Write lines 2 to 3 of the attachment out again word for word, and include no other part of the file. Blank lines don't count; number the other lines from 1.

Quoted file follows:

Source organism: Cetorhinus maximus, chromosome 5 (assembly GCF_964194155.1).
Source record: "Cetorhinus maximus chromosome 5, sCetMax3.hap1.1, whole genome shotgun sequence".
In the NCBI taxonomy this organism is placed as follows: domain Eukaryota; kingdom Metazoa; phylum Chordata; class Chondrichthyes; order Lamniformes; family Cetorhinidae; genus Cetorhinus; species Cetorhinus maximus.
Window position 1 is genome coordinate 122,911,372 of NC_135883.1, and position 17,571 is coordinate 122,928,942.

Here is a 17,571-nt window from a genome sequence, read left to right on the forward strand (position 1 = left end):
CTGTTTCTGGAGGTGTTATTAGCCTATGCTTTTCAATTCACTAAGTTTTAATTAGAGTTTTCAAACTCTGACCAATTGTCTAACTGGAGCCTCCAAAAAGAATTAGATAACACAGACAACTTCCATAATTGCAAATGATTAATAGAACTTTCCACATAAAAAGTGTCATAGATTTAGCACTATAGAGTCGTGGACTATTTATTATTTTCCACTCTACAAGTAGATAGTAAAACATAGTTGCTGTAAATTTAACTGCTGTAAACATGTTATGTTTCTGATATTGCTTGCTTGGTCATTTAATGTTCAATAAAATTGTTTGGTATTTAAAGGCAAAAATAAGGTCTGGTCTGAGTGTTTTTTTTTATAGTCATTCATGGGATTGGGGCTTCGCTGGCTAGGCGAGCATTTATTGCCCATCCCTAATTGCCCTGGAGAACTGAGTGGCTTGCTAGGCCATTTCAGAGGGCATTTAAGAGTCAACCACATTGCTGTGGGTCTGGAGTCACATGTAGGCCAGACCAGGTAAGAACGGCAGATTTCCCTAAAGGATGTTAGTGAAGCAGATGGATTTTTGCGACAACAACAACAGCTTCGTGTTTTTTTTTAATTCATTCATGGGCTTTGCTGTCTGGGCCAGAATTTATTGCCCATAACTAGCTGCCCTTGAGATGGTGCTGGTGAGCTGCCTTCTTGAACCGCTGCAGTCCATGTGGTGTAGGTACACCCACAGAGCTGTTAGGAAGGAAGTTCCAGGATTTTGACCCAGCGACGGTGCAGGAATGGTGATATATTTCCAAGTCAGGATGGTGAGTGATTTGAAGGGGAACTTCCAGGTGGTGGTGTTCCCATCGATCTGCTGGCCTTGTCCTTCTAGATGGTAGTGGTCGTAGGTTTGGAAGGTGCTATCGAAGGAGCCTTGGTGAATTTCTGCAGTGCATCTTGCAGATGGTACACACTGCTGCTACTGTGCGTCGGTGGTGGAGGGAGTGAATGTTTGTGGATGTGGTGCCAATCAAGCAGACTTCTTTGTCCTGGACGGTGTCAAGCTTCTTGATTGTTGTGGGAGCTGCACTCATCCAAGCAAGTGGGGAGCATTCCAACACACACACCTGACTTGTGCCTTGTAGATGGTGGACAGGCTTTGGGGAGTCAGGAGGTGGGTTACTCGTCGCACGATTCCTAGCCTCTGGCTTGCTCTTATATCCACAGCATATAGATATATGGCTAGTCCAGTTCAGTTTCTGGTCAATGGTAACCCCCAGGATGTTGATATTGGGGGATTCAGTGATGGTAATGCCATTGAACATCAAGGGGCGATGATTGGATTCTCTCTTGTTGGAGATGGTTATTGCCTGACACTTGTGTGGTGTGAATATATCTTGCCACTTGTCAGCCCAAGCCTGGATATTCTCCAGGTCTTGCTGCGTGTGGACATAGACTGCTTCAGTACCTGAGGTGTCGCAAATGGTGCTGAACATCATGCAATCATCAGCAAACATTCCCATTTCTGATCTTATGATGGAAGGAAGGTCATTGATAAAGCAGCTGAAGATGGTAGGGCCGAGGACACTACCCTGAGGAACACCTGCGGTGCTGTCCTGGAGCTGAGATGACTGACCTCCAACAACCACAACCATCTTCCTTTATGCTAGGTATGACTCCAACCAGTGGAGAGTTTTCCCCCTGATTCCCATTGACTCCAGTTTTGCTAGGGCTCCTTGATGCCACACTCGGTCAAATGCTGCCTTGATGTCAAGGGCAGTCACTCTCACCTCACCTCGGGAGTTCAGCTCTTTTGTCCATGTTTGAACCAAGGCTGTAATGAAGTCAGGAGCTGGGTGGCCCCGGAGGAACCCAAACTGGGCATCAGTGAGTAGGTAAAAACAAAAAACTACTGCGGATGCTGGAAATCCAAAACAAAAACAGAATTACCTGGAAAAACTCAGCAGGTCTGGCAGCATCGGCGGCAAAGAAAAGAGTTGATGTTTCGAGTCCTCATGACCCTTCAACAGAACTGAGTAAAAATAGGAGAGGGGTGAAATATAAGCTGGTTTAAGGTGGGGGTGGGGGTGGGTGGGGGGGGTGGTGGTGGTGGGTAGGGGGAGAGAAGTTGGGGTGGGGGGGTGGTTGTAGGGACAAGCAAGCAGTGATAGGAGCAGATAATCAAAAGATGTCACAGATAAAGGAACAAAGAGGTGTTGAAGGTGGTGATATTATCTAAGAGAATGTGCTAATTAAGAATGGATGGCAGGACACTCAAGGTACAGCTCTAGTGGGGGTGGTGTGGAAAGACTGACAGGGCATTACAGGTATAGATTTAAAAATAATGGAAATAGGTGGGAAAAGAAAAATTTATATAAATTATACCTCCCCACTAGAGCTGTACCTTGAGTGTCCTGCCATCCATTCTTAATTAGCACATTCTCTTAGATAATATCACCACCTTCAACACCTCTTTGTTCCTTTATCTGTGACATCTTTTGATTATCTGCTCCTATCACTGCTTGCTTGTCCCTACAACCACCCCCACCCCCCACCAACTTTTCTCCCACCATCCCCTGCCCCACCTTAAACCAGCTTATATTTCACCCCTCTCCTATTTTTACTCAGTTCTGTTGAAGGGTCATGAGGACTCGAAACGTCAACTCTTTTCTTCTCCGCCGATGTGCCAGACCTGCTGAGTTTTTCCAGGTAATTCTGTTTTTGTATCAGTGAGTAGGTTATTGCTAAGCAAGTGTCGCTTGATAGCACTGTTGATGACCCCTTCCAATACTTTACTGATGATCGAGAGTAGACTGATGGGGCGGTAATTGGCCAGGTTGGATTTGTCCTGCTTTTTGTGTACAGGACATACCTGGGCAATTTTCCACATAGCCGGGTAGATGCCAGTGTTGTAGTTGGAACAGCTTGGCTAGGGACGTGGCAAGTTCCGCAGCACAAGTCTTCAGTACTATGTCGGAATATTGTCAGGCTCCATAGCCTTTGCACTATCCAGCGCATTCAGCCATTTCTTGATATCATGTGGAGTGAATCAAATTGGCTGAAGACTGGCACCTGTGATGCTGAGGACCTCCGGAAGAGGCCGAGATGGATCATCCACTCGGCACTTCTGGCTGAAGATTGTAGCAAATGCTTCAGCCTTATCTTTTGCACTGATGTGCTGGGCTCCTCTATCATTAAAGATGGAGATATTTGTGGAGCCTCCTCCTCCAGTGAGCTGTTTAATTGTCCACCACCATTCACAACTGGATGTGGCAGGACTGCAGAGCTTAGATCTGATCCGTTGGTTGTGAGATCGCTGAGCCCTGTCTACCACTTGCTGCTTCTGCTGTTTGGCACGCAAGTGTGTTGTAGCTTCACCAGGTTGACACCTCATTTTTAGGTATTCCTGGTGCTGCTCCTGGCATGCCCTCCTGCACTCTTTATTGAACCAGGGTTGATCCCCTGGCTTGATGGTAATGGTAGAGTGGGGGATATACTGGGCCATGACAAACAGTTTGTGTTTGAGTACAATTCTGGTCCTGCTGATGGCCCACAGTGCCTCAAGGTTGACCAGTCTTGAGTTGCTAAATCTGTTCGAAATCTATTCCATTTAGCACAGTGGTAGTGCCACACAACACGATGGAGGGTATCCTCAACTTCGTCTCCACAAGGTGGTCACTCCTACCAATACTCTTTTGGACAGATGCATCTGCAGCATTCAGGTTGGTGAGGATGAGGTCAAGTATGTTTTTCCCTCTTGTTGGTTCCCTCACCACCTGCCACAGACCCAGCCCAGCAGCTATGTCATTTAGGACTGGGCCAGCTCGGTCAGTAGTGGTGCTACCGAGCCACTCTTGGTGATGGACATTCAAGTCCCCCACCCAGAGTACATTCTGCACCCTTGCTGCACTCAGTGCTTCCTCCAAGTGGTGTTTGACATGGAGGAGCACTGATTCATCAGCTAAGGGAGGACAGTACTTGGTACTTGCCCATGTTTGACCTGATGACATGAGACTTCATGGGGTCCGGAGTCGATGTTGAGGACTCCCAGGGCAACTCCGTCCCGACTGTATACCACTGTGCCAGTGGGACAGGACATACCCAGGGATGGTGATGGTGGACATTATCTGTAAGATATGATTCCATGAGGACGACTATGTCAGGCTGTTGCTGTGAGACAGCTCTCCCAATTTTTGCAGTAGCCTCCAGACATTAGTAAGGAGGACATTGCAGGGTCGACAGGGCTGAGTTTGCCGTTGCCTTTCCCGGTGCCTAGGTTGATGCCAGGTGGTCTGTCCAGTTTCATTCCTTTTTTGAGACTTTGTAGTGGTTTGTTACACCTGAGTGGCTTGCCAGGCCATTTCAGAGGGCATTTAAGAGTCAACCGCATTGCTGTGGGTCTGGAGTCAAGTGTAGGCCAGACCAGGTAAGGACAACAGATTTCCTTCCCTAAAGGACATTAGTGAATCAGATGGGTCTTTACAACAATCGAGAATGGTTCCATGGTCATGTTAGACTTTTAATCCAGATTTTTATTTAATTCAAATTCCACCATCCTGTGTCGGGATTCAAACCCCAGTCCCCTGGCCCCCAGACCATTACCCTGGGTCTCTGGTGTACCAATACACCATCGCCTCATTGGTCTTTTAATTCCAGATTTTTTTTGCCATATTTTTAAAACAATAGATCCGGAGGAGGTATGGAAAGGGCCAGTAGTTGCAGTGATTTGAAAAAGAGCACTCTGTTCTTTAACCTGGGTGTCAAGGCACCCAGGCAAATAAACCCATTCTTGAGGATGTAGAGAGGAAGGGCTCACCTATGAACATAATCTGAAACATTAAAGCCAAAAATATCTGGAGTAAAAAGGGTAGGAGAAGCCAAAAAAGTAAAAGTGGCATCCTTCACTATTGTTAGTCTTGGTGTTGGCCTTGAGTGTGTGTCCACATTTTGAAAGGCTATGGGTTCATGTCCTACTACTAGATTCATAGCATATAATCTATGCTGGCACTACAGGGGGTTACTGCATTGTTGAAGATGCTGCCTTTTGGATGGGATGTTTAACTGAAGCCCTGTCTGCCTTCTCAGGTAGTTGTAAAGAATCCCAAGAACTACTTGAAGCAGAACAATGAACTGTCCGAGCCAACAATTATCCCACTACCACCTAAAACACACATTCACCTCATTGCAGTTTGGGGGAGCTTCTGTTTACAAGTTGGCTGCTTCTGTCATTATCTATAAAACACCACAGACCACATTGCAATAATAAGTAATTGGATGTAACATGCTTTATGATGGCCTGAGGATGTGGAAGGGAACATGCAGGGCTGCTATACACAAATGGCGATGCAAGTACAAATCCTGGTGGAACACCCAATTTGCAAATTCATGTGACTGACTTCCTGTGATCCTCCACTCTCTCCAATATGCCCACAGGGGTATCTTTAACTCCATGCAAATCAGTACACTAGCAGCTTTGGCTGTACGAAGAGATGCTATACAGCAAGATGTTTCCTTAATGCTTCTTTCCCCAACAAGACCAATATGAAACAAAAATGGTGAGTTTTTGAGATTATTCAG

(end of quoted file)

Source record: "Cetorhinus maximus chromosome 5, sCetMax3.hap1.1, whole genome shotgun sequence".
In the NCBI taxonomy this organism is placed as follows: domain Eukaryota; kingdom Metazoa; phylum Chordata; class Chondrichthyes; order Lamniformes; family Cetorhinidae; genus Cetorhinus; species Cetorhinus maximus.